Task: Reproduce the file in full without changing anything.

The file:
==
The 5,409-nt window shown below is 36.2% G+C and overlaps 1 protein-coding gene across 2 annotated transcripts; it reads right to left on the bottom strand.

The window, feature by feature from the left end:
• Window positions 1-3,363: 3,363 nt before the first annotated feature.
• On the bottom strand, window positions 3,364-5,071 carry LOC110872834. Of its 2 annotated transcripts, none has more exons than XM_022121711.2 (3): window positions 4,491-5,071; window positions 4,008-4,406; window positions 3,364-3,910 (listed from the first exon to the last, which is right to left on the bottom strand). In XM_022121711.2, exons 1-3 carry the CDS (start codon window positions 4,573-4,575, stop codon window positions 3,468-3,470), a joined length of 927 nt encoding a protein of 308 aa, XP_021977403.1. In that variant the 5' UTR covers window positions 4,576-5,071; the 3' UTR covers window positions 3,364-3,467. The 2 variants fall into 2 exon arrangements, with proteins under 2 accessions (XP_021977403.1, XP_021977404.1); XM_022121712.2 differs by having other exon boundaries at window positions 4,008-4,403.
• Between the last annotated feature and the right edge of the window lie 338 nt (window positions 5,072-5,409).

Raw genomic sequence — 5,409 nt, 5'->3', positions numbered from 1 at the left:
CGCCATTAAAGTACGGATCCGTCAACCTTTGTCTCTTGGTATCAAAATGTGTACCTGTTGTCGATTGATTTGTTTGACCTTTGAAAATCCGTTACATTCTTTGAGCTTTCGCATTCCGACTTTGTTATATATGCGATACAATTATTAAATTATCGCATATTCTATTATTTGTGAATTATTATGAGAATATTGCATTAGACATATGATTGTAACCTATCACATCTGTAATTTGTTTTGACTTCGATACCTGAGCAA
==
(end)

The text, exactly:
The 5,409-nt window shown below is 36.2% G+C and overlaps 1 protein-coding gene across 2 annotated transcripts; it reads right to left on the bottom strand.

The window, feature by feature from the left end:
• Window positions 1-3,363: 3,363 nt before the first annotated feature.
• On the bottom strand, window positions 3,364-5,071 carry LOC110872834. Of its 2 annotated transcripts, none has more exons than XM_022121711.2 (3): window positions 4,491-5,071; window positions 4,008-4,406; window positions 3,364-3,910 (listed from the first exon to the last, which is right to left on the bottom strand). In XM_022121711.2, exons 1-3 carry the CDS (start codon window positions 4,573-4,575, stop codon window positions 3,468-3,470), a joined length of 927 nt encoding a protein of 308 aa, XP_021977403.1. In that variant the 5' UTR covers window positions 4,576-5,071; the 3' UTR covers window positions 3,364-3,467. The 2 variants fall into 2 exon arrangements, with proteins under 2 accessions (XP_021977403.1, XP_021977404.1); XM_022121712.2 differs by having other exon boundaries at window positions 4,008-4,403.
• Between the last annotated feature and the right edge of the window lie 338 nt (window positions 5,072-5,409).

Raw genomic sequence — 5,409 nt, 5'->3', positions numbered from 1 at the left:
CGCCATTAAAGTACGGATCCGTCAACCTTTGTCTCTTGGTATCAAAATGTGTACCTGTTGTCGATTGATTTGTTTGACCTTTGAAAATCCGTTACATTCTTTGAGCTTTCGCATTCCGACTTTGTTATATATGCGATACAATTATTAAATTATCGCATATTCTATTATTTGTGAATTATTATGAGAATATTGCATTAGACATATGATTGTAACCTATCACATCTGTAATTTGTTTTGACTTCGATACCTGAGCAA